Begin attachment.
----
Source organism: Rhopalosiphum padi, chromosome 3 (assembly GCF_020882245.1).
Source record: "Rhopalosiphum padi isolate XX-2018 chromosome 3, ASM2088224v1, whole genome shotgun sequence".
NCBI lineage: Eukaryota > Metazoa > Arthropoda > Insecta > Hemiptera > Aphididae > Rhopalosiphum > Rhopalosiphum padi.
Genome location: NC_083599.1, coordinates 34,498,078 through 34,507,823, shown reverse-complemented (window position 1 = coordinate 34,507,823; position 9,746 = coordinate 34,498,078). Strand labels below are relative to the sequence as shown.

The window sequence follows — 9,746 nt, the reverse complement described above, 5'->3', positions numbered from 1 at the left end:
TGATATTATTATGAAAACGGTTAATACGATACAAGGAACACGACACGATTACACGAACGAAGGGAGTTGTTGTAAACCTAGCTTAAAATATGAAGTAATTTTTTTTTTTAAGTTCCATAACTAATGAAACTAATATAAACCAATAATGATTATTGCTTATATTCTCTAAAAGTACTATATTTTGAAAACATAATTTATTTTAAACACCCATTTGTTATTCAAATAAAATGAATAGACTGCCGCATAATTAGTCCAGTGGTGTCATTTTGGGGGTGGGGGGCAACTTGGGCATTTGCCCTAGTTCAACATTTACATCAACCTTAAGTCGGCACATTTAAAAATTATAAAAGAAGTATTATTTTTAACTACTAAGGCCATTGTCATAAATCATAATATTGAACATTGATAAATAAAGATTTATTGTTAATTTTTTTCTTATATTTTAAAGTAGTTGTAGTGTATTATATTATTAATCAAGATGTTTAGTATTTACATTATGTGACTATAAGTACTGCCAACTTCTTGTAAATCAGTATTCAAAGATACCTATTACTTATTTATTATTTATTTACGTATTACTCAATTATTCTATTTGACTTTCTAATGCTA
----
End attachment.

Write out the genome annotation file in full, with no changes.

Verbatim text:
Source organism: Rhopalosiphum padi, chromosome 3 (assembly GCF_020882245.1).
Source record: "Rhopalosiphum padi isolate XX-2018 chromosome 3, ASM2088224v1, whole genome shotgun sequence".
NCBI lineage: Eukaryota > Metazoa > Arthropoda > Insecta > Hemiptera > Aphididae > Rhopalosiphum > Rhopalosiphum padi.
Genome location: NC_083599.1, coordinates 34,498,078 through 34,507,823, shown reverse-complemented (window position 1 = coordinate 34,507,823; position 9,746 = coordinate 34,498,078). Strand labels below are relative to the sequence as shown.

The window sequence follows — 9,746 nt, the reverse complement described above, 5'->3', positions numbered from 1 at the left end:
TGATATTATTATGAAAACGGTTAATACGATACAAGGAACACGACACGATTACACGAACGAAGGGAGTTGTTGTAAACCTAGCTTAAAATATGAAGTAATTTTTTTTTTTAAGTTCCATAACTAATGAAACTAATATAAACCAATAATGATTATTGCTTATATTCTCTAAAAGTACTATATTTTGAAAACATAATTTATTTTAAACACCCATTTGTTATTCAAATAAAATGAATAGACTGCCGCATAATTAGTCCAGTGGTGTCATTTTGGGGGTGGGGGGCAACTTGGGCATTTGCCCTAGTTCAACATTTACATCAACCTTAAGTCGGCACATTTAAAAATTATAAAAGAAGTATTATTTTTAACTACTAAGGCCATTGTCATAAATCATAATATTGAACATTGATAAATAAAGATTTATTGTTAATTTTTTTCTTATATTTTAAAGTAGTTGTAGTGTATTATATTATTAATCAAGATGTTTAGTATTTACATTATGTGACTATAAGTACTGCCAACTTCTTGTAAATCAGTATTCAAAGATACCTATTACTTATTTATTATTTATTTACGTATTACTCAATTATTCTATTTGACTTTCTAATGCTA